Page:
Winter is one of the most wonderful times of year: beautiful snow, cozy weather, festive decorations, and holiday parties with friends and family. But with all that fun sometimes come problematic forecasts that can really throw a wrench in your plans. And when that happens, you’ll need to take the necessary steps to be prepared when an ice or snowstorm hits.

From buying gasoline for a generator to trimming back trees that surround your property, these five tips will help you get your home ready for the winter:

1. Inspect surrounding trees, your roof and gutters

When you begin to winterize your home, start outside. Observe the trees that surround your home, driveway, garage and nearby power lines. If you have branches growing over these areas, damage may occur if there’s snow or ice buildup. Also look for branches that rub together and any dead limbs. You can identify dead limbs by checking for dead leaves, areas without bark, or spots with mushrooms.

Next, inspect your roof. It’s best to have your roof inspected by a professional annually to ensure that small issues don’t become big problems. Roofing professionals will check for curling, buckling, tearing or missing shingles; rusted, dented or damaged flashing; and secure gutters that are clear of debris. It’s important that your gutters are cleaned before an ice or snowstorm as debris can freeze and cause roof damage.

2. Ensure your home is covered from damage caused by snow and ice

It’s never a bad time to review your home’s insurance policy, but before winter hits is a better time than any other. If low temperatures cause a pipe to burst or the weight from snow and ice causes a tree to fall onto your property, you’ll appreciate the peace of mind that your home is covered.

To be ready for a winter storm, you’ll want to check your insurance policy before winter sets in. Ensure your policy includes peril coverage to protect your home from weather-related damage like frozen plumbing, damage resulting from the weight of snow and ice, and damage caused by water seepage from your roof.

3. Tune up your furnace and boilers

Furnaces and boilers should be looked at monthly, but it’s especially vital to call in the professionals for an inspection before winter hits. Inspections help to ensure that your furnace and boilers are operating safely and efficiently, and they help to prolong use. A professional can also determine if there are any gas or carbon monoxide leaks.

4. Insulate your windows, entryways, pipes and attic

If you’re a homeowner during the winter, your first concern might be frozen pipes. That’s why it’s especially important to insulate exposed pipes alongside walls or unheated areas, as water can freeze and cause the pipes to burst if the temperature drops below 32 degrees. Insulating pipes is easy, too. Most hardware stores have pipe insulation, and all you need to do is cut it to fit the length of the pipe, wrap it around and then secure with duct tape.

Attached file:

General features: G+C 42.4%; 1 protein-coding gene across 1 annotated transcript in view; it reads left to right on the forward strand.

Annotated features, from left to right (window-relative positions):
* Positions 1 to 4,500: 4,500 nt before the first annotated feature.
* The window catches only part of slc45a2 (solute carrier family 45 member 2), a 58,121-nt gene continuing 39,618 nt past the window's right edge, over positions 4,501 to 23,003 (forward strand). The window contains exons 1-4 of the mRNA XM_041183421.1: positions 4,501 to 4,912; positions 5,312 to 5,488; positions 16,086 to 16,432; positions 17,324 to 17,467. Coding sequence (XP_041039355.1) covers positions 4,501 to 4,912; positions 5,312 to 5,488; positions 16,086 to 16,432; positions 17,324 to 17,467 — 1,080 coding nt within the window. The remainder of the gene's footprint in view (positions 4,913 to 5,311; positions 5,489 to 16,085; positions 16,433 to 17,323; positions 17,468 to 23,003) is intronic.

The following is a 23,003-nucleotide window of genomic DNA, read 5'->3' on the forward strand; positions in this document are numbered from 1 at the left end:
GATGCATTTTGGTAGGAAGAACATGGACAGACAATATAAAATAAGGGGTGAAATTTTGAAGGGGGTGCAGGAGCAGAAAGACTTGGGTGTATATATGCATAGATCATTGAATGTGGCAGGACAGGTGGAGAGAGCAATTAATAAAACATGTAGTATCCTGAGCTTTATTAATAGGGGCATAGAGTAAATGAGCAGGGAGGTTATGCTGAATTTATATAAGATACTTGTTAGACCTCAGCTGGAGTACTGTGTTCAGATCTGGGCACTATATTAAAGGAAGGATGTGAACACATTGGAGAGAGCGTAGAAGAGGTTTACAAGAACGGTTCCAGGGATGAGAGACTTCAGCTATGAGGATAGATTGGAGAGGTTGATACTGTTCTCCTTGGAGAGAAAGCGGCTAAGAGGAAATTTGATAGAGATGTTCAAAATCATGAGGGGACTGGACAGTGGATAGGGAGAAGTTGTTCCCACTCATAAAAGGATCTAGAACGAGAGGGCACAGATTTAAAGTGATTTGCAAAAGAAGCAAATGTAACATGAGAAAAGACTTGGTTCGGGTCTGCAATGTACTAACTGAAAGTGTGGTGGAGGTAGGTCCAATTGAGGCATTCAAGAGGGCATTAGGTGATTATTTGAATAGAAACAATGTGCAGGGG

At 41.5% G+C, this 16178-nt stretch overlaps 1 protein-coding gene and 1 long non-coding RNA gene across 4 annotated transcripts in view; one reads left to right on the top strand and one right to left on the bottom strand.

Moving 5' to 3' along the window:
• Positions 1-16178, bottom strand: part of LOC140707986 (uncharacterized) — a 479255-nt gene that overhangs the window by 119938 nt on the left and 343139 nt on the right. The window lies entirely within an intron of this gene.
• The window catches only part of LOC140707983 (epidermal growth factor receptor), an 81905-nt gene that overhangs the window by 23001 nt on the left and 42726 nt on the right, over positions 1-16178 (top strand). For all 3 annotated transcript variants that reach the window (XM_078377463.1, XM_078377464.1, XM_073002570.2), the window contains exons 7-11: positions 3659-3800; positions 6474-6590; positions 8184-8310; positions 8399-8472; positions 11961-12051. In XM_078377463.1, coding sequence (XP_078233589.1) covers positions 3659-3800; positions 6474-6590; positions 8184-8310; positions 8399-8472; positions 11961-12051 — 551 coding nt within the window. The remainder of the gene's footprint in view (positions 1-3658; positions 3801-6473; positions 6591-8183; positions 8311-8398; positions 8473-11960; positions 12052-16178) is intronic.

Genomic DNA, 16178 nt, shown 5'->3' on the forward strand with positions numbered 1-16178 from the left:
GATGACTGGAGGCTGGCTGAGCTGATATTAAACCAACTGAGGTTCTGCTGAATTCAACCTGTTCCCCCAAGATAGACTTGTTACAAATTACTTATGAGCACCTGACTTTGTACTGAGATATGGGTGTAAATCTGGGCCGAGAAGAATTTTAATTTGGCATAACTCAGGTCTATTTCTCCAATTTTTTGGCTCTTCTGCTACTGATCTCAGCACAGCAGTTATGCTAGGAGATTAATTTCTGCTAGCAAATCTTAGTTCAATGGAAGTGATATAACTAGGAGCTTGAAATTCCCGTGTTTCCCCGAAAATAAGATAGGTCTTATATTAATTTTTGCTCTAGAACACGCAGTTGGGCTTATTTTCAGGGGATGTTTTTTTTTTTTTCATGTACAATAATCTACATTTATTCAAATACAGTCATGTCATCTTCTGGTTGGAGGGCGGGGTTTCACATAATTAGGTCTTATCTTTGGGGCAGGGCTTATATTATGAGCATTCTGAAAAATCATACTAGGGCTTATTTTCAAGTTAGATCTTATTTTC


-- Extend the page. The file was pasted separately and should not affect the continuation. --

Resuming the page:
Windows and entryways are often the culprits that cause cold air to seep into your home. If you notice cold air around closed windows and doors, consider replacing the weatherstripping, which is used to seal gaps. Old or damaged weatherstripping can cause warm air to escape and let cold air enter. If you’re unsure which areas in your home are creating a draft, hold a lit candle along your windows, baseboards and entryways. If you see the candle flicker, you’ve found a draft.

Although it’s a short-term solution, you can also use plastic film to effectively insulate your windows during colder weather. And if you live in an especially cold climate, try adding Bubble Wrap over the film for extra insulation.

If your home has an attic, ensure that it’s well insulated to prevent heat loss and ice dams. Ice dams form when heat escapes into the attic and warms up the snow that’s sitting on your roof. When the melted snow refreezes into ice, water can get trapped under the roof’s shingles and cause water damage inside of your home.

5. Equip your home with supplies

Milk and bread will only go so far if you and your family are stuck inside because of an ice or snow storm. You’ll of course want to prep your home with nonperishable food items, water, flashlights and blankets, but also consider items like battery backups and a first-aid kit.

For the outside areas, make sure that you have a snow shovel, ice pick, salt, salt spreader and gas if you have a snow blower or generator.

Illustrations by Dan Sipple.

Winterize Your Policy

Make sure your home insurance is ready for the rigors of the season.

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